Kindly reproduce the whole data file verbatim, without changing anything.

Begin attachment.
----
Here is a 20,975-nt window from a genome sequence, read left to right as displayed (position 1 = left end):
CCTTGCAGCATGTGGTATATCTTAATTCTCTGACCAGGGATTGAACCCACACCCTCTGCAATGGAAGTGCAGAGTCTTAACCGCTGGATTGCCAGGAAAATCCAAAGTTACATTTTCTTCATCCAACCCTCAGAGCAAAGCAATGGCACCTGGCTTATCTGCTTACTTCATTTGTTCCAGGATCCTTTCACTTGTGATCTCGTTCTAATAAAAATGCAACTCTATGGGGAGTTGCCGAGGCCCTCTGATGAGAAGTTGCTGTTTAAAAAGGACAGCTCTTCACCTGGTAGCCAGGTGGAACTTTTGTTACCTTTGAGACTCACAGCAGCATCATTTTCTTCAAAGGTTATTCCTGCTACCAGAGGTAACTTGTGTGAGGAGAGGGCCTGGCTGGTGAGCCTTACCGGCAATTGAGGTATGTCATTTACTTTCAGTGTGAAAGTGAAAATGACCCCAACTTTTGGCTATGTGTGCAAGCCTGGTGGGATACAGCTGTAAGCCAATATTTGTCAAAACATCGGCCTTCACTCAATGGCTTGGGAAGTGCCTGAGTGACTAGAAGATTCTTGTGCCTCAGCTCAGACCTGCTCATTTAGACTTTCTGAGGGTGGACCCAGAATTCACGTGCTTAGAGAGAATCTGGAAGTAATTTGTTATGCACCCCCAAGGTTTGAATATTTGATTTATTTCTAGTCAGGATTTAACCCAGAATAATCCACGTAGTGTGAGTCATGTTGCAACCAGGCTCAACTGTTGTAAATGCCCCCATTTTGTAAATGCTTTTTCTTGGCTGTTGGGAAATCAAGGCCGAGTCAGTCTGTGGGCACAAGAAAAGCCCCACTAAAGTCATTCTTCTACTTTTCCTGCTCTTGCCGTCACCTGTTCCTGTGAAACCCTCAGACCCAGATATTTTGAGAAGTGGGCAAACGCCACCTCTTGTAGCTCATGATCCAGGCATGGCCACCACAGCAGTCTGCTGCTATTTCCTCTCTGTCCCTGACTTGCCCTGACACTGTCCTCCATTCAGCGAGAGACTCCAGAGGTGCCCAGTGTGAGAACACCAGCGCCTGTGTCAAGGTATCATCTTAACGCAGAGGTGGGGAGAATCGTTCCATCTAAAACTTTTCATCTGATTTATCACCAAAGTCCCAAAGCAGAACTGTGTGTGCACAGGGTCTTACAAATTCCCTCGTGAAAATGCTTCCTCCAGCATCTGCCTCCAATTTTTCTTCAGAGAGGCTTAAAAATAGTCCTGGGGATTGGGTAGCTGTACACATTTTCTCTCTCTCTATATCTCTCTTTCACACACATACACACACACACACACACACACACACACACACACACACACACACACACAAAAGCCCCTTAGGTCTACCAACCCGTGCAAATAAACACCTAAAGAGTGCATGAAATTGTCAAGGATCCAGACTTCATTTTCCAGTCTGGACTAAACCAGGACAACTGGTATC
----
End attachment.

Here is a 20,975-nt window from a genome sequence, read left to right as displayed (position 1 = left end):
CCTTGCAGCATGTGGTATATCTTAATTCTCTGACCAGGGATTGAACCCACACCCTCTGCAATGGAAGTGCAGAGTCTTAACCGCTGGATTGCCAGGAAAATCCAAAGTTACATTTTCTTCATCCAACCCTCAGAGCAAAGCAATGGCACCTGGCTTATCTGCTTACTTCATTTGTTCCAGGATCCTTTCACTTGTGATCTCGTTCTAATAAAAATGCAACTCTATGGGGAGTTGCCGAGGCCCTCTGATGAGAAGTTGCTGTTTAAAAAGGACAGCTCTTCACCTGGTAGCCAGGTGGAACTTTTGTTACCTTTGAGACTCACAGCAGCATCATTTTCTTCAAAGGTTATTCCTGCTACCAGAGGTAACTTGTGTGAGGAGAGGGCCTGGCTGGTGAGCCTTACCGGCAATTGAGGTATGTCATTTACTTTCAGTGTGAAAGTGAAAATGACCCCAACTTTTGGCTATGTGTGCAAGCCTGGTGGGATACAGCTGTAAGCCAATATTTGTCAAAACATCGGCCTTCACTCAATGGCTTGGGAAGTGCCTGAGTGACTAGAAGATTCTTGTGCCTCAGCTCAGACCTGCTCATTTAGACTTTCTGAGGGTGGACCCAGAATTCACGTGCTTAGAGAGAATCTGGAAGTAATTTGTTATGCACCCCCAAGGTTTGAATATTTGATTTATTTCTAGTCAGGATTTAACCCAGAATAATCCACGTAGTGTGAGTCATGTTGCAACCAGGCTCAACTGTTGTAAATGCCCCCATTTTGTAAATGCTTTTTCTTGGCTGTTGGGAAATCAAGGCCGAGTCAGTCTGTGGGCACAAGAAAAGCCCCACTAAAGTCATTCTTCTACTTTTCCTGCTCTTGCCGTCACCTGTTCCTGTGAAACCCTCAGACCCAGATATTTTGAGAAGTGGGCAAACGCCACCTCTTGTAGCTCATGATCCAGGCATGGCCACCACAGCAGTCTGCTGCTATTTCCTCTCTGTCCCTGACTTGCCCTGACACTGTCCTCCATTCAGCGAGAGACTCCAGAGGTGCCCAGTGTGAGAACACCAGCGCCTGTGTCAAGGTATCATCTTAACGCAGAGGTGGGGAGAATCGTTCCATCTAAAACTTTTCATCTGATTTATCACCAAAGTCCCAAAGCAGAACTGTGTGTGCACAGGGTCTTACAAATTCCCTCGTGAAAATGCTTCCTCCAGCATCTGCCTCCAATTTTTCTTCAGAGAGGCTTAAAAATAGTCCTGGGGATTGGGTAGCTGTACACATTTTCTCTCTCTCTATATCTCTCTTTCACACACATACACACACACACACACACACACACACACACACACACACACACACACACAAAAGCCCCTTAGGTCTACCAACCCGTGCAAATAAACACCTAAAGAGTGCATGAAATTGTCAAGGATCCAGACTTCATTTTCCAGTCTGGACTAAACCAGGACAACTGGTATC